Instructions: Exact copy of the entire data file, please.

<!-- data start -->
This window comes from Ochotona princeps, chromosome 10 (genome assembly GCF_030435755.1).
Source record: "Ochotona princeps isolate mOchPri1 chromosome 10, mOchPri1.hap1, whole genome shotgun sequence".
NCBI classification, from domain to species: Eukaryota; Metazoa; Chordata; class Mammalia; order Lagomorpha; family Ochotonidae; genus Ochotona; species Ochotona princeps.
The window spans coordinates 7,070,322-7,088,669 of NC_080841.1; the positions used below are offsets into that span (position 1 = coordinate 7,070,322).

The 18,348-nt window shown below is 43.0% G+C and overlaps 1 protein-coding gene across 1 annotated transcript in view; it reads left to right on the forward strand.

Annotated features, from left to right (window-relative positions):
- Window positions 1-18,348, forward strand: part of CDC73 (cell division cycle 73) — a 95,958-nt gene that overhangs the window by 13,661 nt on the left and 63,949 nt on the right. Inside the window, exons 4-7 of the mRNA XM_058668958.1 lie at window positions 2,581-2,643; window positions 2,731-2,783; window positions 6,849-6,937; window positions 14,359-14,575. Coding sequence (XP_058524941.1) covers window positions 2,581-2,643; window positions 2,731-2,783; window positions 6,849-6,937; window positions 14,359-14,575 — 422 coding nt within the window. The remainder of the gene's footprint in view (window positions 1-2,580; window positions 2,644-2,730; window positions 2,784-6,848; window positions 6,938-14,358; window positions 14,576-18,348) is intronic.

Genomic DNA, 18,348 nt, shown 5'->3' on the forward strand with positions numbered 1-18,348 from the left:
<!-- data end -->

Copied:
This window comes from Ochotona princeps, chromosome 10 (genome assembly GCF_030435755.1).
Source record: "Ochotona princeps isolate mOchPri1 chromosome 10, mOchPri1.hap1, whole genome shotgun sequence".
NCBI classification, from domain to species: Eukaryota; Metazoa; Chordata; class Mammalia; order Lagomorpha; family Ochotonidae; genus Ochotona; species Ochotona princeps.
The window spans coordinates 7,070,322-7,088,669 of NC_080841.1; the positions used below are offsets into that span (position 1 = coordinate 7,070,322).

The 18,348-nt window shown below is 43.0% G+C and overlaps 1 protein-coding gene across 1 annotated transcript in view; it reads left to right on the forward strand.

Annotated features, from left to right (window-relative positions):
- Window positions 1-18,348, forward strand: part of CDC73 (cell division cycle 73) — a 95,958-nt gene that overhangs the window by 13,661 nt on the left and 63,949 nt on the right. Inside the window, exons 4-7 of the mRNA XM_058668958.1 lie at window positions 2,581-2,643; window positions 2,731-2,783; window positions 6,849-6,937; window positions 14,359-14,575. Coding sequence (XP_058524941.1) covers window positions 2,581-2,643; window positions 2,731-2,783; window positions 6,849-6,937; window positions 14,359-14,575 — 422 coding nt within the window. The remainder of the gene's footprint in view (window positions 1-2,580; window positions 2,644-2,730; window positions 2,784-6,848; window positions 6,938-14,358; window positions 14,576-18,348) is intronic.

Genomic DNA, 18,348 nt, shown 5'->3' on the forward strand with positions numbered 1-18,348 from the left: